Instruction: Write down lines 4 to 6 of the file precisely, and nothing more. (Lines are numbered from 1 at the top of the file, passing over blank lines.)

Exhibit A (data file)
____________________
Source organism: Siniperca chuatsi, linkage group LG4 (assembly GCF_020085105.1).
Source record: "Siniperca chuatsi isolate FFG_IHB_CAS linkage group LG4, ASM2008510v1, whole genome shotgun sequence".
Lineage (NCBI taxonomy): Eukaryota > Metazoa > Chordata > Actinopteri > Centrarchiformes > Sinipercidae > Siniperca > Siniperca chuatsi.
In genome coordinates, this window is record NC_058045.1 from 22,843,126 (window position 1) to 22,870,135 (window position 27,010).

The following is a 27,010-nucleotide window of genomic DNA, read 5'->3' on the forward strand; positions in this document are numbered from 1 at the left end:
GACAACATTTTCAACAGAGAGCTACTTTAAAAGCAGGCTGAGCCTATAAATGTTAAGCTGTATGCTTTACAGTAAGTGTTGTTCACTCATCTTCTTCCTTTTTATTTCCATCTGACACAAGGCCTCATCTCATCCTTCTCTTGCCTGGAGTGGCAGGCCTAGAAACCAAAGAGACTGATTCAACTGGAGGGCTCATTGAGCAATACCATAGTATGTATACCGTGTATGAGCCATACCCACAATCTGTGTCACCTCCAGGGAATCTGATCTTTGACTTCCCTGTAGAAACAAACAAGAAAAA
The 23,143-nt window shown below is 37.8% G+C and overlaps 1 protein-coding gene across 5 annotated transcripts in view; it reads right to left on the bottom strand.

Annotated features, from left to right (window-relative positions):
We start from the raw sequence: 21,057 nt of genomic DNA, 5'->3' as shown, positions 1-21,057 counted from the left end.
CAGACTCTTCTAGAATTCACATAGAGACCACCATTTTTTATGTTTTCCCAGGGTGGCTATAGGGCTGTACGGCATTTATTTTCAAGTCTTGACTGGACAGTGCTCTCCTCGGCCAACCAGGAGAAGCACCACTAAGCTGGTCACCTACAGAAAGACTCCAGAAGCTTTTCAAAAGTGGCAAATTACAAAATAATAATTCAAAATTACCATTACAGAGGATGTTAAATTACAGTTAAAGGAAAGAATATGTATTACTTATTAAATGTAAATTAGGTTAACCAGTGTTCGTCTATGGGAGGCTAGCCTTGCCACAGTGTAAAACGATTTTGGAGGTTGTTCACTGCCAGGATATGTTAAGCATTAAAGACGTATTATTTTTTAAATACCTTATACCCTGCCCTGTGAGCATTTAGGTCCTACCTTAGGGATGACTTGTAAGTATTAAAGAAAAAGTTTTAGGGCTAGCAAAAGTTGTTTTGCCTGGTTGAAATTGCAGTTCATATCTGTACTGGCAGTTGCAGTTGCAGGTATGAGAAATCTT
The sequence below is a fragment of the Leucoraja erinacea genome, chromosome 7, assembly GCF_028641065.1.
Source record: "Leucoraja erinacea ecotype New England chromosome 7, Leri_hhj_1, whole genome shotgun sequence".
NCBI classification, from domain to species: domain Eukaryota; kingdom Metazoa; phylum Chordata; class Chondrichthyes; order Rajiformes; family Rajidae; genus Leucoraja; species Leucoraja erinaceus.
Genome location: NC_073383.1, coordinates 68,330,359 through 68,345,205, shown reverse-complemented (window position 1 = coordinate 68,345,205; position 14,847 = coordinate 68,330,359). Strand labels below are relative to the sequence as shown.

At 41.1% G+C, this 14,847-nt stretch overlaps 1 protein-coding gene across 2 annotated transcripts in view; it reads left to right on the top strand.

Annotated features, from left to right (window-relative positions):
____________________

In genome coordinates, this window is record NC_058045.1 from 22,843,126 (window position 1) to 22,870,135 (window position 27,010).

The following is a 27,010-nucleotide window of genomic DNA, read 5'->3' on the forward strand; positions in this document are numbered from 1 at the left end:
GACAACATTTTCAACAGAGAGCTACTTTAAAAGCAGGCTGAGCCTATAAATGTTAAGCTGTATGCTTTACAGTAAGTGTTGTTCACTCATCTTCTTCCTTTTTATTTCCATCTGACACAAGGCCTCATCTCATCCTTCTCTTGCCTGGAGTGGCAGGCCTAGAAACCAAAGAGACTGATTCAACTGGAGGGCTCATTGAGCAATACCATAGTATGTATACCGTGTATGAGCCATACCCACAATCTGTGTCACCTCCAGGGAATCTGATCTTTGACTTCCCTGTAGAAACAAACAAGAAAAA